Includes puzzles, games, ideas, and more, that have to do with mathematics
Are you ready to flip out? Hexaflexagons are six-sided, flat paper models that can be made to reveal hidden images through a series of flexes and folds. Flexagons were first introduced in a column written by Martin Gardner for Scientific American. From there, people started folding and figuring out creative ways to craft these interesting origami-like objects. Included in this delightful book are instructions and material to create hexaflexagons, tri-tetra flexagons, cubes, flexacubes, and more! Flexing kaleidocycles are shapes formed by taking several tetrahedra (four-sided 3D shapes) and joining their edges to form a ring, which can then be rotated so that it turns inside out to display a multitude different colors, shapes, and designs! This book contains: • A brief introduction on the history of hexaflexagons • Instructions on how to make 13 different fun flexagon models • 40 pages of easy tear-out pages with pieces to assemble your hexaflexagons People are still discovering new ways to innovate with these enjoyable creations—so with some study and practice, you may be able to come up with a unique design and enter the pages of flexagon history! All you need to do is to cut out and assemble the various models in this book to create the most intriguing and entertaining designs available. Start folding your flexagons now!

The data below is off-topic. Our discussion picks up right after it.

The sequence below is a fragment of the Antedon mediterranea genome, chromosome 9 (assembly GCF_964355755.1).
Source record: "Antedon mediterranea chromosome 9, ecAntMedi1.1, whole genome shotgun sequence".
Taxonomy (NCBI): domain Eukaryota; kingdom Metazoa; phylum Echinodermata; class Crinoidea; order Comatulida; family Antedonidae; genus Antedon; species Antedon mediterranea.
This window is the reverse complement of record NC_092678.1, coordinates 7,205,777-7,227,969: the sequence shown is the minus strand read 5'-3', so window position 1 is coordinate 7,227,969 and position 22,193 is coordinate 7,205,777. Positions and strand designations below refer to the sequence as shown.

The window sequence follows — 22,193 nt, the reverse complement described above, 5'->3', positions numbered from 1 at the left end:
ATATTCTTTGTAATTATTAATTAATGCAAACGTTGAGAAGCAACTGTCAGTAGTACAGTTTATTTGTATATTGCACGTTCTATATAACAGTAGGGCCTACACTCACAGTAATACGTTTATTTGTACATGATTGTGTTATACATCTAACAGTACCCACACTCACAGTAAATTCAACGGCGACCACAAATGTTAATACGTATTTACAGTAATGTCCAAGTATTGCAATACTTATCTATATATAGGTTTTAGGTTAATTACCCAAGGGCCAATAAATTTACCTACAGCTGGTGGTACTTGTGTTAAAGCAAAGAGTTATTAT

This sampler of entertaining mathematical diversions reveals the elegance and extraordinary usefulness of mathematics for readers who think they have no aptitude for the subject. If you like any kind of game at all, you’ll enjoy the amazing mathematical puzzles and patterns presented here in straightforward terms that any layperson can understand. From magic squares and the mysterious qualities of prime numbers to Pythagorean triples, probability theory, the Fibonacci sequence, and more, the author shows that math can be fun while having some profound implications. Such ubiquitous mathematical entities as pi and the Fibonacci numbers are found throughout the natural world and are also the foundation of our technological civilization. By exploring the intriguing games presented here, you’ll come away with a greater appreciation for the beauty and importance of these and many more math concepts. This is the perfect book for people who were turned off by math in school but now as adults wonder what they may have missed. From the Trade Paperback edition.